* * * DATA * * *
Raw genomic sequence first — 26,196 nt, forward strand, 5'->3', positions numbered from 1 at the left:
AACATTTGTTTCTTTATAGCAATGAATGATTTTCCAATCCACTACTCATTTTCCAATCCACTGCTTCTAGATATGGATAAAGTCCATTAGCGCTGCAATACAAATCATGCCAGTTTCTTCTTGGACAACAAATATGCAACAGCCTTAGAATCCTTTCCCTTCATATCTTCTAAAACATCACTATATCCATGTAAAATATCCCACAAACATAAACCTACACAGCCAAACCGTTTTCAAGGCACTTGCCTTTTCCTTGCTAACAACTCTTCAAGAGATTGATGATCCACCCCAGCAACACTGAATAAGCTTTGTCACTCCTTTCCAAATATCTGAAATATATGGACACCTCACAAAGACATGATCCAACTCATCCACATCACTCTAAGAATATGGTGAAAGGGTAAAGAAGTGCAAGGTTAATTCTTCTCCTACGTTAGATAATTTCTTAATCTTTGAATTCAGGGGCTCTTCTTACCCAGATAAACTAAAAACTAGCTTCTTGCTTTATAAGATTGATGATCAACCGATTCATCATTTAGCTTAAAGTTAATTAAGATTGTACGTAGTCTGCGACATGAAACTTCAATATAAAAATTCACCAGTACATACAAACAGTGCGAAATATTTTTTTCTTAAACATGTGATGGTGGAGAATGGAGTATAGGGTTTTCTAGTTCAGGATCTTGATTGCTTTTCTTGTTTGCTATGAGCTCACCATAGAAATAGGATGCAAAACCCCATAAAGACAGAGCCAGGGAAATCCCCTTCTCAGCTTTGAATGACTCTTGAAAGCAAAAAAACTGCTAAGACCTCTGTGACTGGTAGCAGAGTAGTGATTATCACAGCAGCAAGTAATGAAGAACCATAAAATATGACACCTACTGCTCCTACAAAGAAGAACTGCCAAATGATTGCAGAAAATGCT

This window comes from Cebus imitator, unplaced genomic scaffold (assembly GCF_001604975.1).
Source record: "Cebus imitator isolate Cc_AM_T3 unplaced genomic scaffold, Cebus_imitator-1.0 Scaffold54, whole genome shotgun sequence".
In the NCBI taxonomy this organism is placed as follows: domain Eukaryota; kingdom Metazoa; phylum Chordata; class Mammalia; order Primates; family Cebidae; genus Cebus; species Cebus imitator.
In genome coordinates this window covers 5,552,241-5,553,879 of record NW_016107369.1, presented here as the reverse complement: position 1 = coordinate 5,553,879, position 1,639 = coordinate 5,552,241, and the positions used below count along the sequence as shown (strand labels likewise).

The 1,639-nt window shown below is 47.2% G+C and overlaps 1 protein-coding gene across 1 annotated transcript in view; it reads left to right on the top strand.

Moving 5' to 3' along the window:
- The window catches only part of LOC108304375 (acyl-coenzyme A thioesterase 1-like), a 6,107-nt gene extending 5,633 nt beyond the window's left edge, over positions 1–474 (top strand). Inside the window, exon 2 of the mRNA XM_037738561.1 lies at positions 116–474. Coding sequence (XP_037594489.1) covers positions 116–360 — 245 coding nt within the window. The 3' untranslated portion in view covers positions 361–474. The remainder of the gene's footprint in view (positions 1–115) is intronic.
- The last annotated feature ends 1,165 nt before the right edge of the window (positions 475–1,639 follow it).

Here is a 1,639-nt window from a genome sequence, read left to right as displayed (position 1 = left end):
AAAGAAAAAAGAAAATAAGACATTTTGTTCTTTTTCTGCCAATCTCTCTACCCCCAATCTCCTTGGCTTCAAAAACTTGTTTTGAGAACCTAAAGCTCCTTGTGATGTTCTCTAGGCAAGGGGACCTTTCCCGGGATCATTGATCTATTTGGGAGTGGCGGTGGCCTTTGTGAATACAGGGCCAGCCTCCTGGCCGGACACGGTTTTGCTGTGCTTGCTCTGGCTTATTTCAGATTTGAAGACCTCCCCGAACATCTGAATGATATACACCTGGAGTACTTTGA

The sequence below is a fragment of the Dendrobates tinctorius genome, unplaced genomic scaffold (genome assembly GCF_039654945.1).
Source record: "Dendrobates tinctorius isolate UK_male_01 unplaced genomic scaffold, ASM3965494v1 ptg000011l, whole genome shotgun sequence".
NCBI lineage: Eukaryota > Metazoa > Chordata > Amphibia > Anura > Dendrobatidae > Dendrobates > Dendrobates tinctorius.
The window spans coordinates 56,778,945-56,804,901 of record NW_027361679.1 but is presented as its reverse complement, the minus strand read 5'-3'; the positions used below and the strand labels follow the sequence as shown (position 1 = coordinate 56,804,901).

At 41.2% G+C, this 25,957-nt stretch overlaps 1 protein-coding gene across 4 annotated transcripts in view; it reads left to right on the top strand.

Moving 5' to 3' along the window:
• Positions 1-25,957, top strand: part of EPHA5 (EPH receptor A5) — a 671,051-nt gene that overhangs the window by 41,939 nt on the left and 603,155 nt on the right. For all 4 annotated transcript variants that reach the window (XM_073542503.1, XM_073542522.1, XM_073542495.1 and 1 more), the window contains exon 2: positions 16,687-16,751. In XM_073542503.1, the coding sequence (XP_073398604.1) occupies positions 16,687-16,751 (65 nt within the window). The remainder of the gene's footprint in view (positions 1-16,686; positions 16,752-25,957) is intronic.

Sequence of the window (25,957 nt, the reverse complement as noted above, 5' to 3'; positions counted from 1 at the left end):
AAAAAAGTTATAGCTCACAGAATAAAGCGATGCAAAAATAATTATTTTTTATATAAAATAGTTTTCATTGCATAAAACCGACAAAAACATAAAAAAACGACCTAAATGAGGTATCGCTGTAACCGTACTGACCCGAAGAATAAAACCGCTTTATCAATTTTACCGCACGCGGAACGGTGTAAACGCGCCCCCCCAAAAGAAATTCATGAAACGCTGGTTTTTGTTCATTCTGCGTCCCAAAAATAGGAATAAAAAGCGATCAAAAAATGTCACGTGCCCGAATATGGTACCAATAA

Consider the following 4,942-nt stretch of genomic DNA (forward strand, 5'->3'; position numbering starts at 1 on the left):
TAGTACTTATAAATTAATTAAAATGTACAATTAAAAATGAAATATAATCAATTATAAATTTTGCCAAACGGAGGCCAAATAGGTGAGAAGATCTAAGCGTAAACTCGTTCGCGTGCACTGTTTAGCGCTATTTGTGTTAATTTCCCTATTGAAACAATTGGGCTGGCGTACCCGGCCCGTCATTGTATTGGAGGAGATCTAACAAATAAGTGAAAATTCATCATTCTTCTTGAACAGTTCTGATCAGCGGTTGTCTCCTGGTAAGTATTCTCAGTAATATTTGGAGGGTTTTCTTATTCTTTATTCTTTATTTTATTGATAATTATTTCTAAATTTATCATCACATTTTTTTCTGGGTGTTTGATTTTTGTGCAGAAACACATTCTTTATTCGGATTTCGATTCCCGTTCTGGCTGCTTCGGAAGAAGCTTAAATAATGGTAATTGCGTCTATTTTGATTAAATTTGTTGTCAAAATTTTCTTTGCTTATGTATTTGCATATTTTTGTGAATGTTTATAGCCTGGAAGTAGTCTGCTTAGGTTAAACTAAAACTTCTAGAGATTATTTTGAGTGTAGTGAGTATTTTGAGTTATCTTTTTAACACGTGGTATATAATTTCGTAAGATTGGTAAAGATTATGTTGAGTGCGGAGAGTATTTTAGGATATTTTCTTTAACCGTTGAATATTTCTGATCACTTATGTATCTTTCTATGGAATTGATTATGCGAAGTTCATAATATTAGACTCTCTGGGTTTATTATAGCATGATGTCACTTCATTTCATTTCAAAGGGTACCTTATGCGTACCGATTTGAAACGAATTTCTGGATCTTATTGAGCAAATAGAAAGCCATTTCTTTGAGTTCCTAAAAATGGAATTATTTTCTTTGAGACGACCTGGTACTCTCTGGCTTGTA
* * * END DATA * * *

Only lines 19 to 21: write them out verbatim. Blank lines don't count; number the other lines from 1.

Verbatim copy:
• Positions 1-25,957, top strand: part of EPHA5 (EPH receptor A5) — a 671,051-nt gene that overhangs the window by 41,939 nt on the left and 603,155 nt on the right. For all 4 annotated transcript variants that reach the window (XM_073542503.1, XM_073542522.1, XM_073542495.1 and 1 more), the window contains exon 2: positions 16,687-16,751. In XM_073542503.1, the coding sequence (XP_073398604.1) occupies positions 16,687-16,751 (65 nt within the window). The remainder of the gene's footprint in view (positions 1-16,686; positions 16,752-25,957) is intronic.

Sequence of the window (25,957 nt, the reverse complement as noted above, 5' to 3'; positions counted from 1 at the left end):
AAAAAAGTTATAGCTCACAGAATAAAGCGATGCAAAAATAATTATTTTTTATATAAAATAGTTTTCATTGCATAAAACCGACAAAAACATAAAAAAACGACCTAAATGAGGTATCGCTGTAACCGTACTGACCCGAAGAATAAAACCGCTTTATCAATTTTACCGCACGCGGAACGGTGTAAACGCGCCCCCCCAAAAGAAATTCATGAAACGCTGGTTTTTGTTCATTCTGCGTCCCAAAAATAGGAATAAAAAGCGATCAAAAAATGTCACGTGCCCGAATATGGTACCAATAA